Posted by DBAdude on December 29, 1999 at 21:28:25:
In Reply to: Good Gear posted by Jack Salem on December 27, 1999 at 19:23:11:
A good amp, eh? I think Steve's suggestion about going to a music store and
plugging your bass into a few of them is a good idea. You have to buy the amp
that sounds good to YOU, and not others. My guitars are a 78 Fender Jazz, a
98 Peavey Cirrus 5-String & a 99 Epiphone El Capitan acoustic/electric 5-string.
My original rig was a Fender 100 watt solid state head & a 15" bottom. Then,
since both guitarists in my band played through Marshall amps, I bought a
Marshall B150 Basstate (150 watt combo with a 15" speaker). My problem with
both these amps was that the 15" speaker did not project the high strings well
with a band around you. Raising the treble on the controls caused me to lose
the "Thump" in the lower strings. I looked at SWR but jeez is it pricey.
Back when I played guitar, I had good experiences with Peavey, and they are
considerablly less expensive than SWR for the same wattage/speaker area.
I traded in my Fender rig, and purchased the new Firebass 700 head(700 watts at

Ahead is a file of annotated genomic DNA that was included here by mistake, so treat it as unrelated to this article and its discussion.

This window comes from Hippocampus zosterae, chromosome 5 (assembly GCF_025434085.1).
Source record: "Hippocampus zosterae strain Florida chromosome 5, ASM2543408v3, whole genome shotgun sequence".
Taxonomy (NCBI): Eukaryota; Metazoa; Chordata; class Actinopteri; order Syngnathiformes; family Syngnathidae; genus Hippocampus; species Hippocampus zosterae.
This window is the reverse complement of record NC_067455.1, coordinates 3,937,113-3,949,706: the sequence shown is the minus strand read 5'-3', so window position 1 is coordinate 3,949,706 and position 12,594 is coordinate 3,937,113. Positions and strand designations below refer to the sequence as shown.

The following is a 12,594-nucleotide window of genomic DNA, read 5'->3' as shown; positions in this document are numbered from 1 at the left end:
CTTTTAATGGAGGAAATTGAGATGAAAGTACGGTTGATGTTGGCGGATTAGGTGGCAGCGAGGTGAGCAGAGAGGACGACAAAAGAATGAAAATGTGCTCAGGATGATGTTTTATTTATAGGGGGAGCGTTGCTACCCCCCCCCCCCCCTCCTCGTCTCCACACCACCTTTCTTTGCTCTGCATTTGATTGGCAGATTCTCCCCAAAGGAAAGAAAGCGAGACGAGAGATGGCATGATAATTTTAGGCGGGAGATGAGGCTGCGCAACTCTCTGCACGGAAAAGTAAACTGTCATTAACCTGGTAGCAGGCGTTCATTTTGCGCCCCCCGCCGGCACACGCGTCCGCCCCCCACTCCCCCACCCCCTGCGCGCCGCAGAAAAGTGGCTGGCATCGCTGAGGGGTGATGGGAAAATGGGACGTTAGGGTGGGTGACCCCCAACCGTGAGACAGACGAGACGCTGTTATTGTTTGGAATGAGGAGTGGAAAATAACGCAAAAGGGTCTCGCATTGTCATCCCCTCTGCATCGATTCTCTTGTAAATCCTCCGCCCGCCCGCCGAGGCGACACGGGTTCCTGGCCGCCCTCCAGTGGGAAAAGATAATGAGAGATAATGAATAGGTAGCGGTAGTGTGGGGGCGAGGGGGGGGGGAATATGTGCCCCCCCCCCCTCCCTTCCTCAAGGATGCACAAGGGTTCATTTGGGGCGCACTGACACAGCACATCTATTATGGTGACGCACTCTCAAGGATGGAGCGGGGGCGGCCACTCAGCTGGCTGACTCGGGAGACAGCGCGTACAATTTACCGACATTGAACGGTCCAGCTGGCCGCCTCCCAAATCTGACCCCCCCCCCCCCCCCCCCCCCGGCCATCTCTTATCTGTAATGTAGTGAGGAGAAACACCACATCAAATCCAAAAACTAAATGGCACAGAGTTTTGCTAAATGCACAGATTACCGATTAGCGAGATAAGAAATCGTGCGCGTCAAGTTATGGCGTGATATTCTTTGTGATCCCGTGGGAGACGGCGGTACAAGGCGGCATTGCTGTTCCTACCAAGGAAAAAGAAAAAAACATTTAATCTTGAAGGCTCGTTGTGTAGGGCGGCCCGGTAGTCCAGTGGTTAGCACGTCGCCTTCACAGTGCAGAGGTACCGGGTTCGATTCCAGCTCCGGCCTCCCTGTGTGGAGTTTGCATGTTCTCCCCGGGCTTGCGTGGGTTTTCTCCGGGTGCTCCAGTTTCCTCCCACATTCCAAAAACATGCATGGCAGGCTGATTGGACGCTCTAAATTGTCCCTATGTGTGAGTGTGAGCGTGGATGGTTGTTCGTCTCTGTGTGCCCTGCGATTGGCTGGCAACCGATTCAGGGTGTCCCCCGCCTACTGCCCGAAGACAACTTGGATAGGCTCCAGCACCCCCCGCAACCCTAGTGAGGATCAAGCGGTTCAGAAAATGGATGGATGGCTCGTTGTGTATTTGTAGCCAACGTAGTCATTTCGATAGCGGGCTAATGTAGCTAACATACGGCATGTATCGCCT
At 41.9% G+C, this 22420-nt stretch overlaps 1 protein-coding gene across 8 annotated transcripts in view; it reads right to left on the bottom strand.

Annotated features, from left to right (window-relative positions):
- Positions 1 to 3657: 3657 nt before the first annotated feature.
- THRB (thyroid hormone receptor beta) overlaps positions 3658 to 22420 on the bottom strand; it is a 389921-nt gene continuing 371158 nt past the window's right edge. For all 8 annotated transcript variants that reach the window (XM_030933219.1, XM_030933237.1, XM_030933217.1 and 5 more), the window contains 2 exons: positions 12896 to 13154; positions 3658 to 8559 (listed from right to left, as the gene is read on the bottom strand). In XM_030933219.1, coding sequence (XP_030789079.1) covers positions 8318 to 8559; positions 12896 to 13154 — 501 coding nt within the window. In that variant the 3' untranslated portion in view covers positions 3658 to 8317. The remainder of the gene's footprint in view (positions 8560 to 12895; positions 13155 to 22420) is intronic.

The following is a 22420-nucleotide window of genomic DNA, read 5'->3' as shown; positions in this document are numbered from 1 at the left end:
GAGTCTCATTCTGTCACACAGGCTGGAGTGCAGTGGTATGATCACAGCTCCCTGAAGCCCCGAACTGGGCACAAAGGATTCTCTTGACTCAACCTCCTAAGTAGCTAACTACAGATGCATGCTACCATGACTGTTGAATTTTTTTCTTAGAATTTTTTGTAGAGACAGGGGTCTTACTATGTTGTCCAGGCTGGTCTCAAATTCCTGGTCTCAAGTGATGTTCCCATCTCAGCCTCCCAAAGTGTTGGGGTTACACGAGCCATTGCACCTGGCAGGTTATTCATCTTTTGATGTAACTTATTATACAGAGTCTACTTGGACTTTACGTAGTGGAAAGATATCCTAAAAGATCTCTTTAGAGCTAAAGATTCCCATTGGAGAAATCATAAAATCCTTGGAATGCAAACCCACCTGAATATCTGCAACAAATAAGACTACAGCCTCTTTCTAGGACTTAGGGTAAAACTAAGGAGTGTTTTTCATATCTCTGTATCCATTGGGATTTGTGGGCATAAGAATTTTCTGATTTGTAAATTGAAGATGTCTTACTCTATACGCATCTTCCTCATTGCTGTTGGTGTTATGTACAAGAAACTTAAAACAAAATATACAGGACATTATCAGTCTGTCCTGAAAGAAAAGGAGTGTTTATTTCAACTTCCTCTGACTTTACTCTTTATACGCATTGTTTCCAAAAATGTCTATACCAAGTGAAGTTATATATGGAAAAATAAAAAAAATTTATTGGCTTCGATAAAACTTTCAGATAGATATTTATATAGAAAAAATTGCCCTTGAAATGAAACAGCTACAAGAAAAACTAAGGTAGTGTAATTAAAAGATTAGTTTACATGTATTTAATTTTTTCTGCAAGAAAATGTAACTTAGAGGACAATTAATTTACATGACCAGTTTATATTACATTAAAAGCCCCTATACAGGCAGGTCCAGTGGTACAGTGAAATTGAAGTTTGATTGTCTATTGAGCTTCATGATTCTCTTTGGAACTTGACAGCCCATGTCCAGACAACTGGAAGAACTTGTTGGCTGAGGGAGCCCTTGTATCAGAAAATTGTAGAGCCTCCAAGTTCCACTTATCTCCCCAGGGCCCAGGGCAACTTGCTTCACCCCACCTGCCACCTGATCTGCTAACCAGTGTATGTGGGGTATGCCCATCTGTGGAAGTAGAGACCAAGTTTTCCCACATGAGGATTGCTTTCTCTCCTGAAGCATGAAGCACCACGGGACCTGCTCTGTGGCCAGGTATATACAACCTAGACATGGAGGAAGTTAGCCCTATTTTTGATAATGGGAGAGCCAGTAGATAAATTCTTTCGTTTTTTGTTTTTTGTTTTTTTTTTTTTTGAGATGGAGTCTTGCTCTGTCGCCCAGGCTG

2 ohms, 450 watts at 4 ohms), a 210TX bottom & a 412TX bottom(Both bottoms have
a horn). For most bar gigs, the head & 210TX is more than enough for power, and
the horn has an attenuater for fine tuning. I bought the 412TX for outdoor gigs
during the summer. I am extremely happy with this rig.
Things to remember:
It comes down to NAME versus DOLLARS....an SWR version of my rig would run you
several thousand dollars....mine was $1500. If you don't need that much power
and are only looking for a small combo amp, make sure it has a horn. This is
critical to get better projection on the D & G strings. However, if you don't
get enough power, you can fry your speakers due to clipping! (A stronger signal
than the speaker was designed to handle). An example of this would be turning
all controls on your head up to 10 and playing continuously. If the speakers
weren't designed to take that much power, your speakers will die.
More speaker area means more fullness to the sound. A 2x10 has 20 inches of
speaker area versus a standard 15 inch speaker in most combos. The standard
rig I see in bands out there is a head with a 4x10 bottom.
Good Luck & HAVE FUN!
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